Instagram, TikTok and Youtube users' personal data exposed by social media company

Approximately 235 million accounts were exposed, with personal data including names and contact information left on an insecure database

Adam Smith
Thursday 20 August 2020 17:27
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A company that sells social media data to marketers has left nearly 235 million Youtube, TikTok, and Instagram profiles exposed.

Social Data managed a database that was neither password-protected nor had any authentication methods, according to a report from Comparitech.

The data reportedly includes a information including names, contact information, personal information, images, and statistics about followers.

Comparitech also said it detailed information about those accounts, such as number of followers, engagement rate, follower growth rate, audience gender, audience age, audience location, and likes.

Security researcher Bob Diachenko, who had previously contributed to uncovering the ‘Meow’ hack, said he uncovered three identical copies of the exposed data at the start of the month.

According to Comparitech, the company responsible for the unsecured database was a now-shuttered firm called Deep Social. When informed of the breach by Comparitech, Deep Social forwarded the disclosure to Social Data.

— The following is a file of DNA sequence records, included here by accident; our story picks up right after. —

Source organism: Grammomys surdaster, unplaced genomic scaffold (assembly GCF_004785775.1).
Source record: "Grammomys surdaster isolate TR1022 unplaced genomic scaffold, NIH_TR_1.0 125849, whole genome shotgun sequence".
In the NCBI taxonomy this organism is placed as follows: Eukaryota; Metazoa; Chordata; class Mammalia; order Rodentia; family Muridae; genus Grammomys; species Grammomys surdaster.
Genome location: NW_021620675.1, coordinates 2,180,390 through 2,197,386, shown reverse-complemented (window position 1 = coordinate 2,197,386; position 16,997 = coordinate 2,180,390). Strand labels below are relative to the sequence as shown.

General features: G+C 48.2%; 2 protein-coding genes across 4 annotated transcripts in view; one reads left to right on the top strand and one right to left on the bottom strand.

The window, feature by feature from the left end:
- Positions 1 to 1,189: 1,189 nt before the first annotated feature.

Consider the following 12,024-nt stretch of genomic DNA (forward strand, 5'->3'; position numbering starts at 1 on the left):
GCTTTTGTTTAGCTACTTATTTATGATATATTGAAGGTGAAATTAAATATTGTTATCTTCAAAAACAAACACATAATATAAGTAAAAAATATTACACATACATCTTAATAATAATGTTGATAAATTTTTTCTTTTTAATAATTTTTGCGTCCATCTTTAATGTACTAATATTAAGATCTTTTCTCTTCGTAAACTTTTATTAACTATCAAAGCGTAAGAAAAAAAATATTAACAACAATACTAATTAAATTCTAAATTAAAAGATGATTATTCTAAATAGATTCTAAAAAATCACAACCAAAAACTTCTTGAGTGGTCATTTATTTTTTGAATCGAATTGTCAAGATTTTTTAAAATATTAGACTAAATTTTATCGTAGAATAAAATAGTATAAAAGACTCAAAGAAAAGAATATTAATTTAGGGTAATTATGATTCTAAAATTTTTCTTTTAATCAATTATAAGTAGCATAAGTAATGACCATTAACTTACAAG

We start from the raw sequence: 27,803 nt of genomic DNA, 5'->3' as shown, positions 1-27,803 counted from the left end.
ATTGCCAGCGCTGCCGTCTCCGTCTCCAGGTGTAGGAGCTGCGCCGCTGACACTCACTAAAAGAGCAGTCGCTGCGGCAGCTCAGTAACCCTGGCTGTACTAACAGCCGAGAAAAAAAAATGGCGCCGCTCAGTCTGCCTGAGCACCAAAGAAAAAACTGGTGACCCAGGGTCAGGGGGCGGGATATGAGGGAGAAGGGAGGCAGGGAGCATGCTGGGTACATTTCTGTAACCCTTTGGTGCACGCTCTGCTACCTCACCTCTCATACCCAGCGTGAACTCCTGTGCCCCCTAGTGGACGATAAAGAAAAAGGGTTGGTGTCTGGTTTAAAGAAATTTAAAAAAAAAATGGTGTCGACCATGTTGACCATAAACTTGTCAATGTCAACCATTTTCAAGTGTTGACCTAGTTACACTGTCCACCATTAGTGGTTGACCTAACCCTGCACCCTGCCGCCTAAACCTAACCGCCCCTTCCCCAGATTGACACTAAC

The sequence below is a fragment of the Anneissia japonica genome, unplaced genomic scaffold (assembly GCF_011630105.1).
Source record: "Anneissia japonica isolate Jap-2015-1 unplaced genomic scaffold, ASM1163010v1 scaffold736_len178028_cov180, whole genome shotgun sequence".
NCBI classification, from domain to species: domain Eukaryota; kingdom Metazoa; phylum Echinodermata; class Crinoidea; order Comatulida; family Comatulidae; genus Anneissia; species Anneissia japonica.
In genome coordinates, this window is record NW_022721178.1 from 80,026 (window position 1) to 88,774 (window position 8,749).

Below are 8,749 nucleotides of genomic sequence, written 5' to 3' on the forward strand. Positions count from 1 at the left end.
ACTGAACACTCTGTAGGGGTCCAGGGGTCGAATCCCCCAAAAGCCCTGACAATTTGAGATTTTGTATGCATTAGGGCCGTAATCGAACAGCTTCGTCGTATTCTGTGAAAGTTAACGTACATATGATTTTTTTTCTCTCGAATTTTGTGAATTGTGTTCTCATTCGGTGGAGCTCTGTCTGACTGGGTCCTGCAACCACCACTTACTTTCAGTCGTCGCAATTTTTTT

The CTO of Social Data reportedly acknowledged the exposure, and took down the servers within three hours – but Social Data denies any connection between itself and Deep Social.

Facebook and Instagram banned Deep Social from their marketing APIs in 2018 for scraping data from user profiles. “Scraping people’s information from Instagram is a clear violation of our policies. We revoked Deep Social’s access to our platform in June 2018 and sent a legal notice prohibiting any further data collection”, a Facebook spokesperson said.

Speaking to Comparitech, a spokesperson for Social Data said to “note that the negative connotation that the data has been hacked implies that the information was obtained surreptitiously. This is simply not true, all of the data is available freely to ANYONE with Internet access.

“I would appreciate it if you could ensure that this is made clear. Anyone could phish or contact any person that indicates telephone and email on his social network profile description in the same way even without the existence of the database.

“Social networks themselves expose the data to outsiders – that is their business – open public networks and profiles. Those users who do not wish to provide information, make their accounts private [sic]”, they continued.

Social Data launched in August 2019, is located in Hong Kong, and has apparently worked with companies including Samsung, Heineken, L’Oreal, Unilever, Walmart, Amazon, Disney, and Booking.com.

It is unclear how long the data had been exposed prior to 1 August, when it was detected, or whether it was accessed by malicious individuals. The Independent has reached out to Social Data for clarification.

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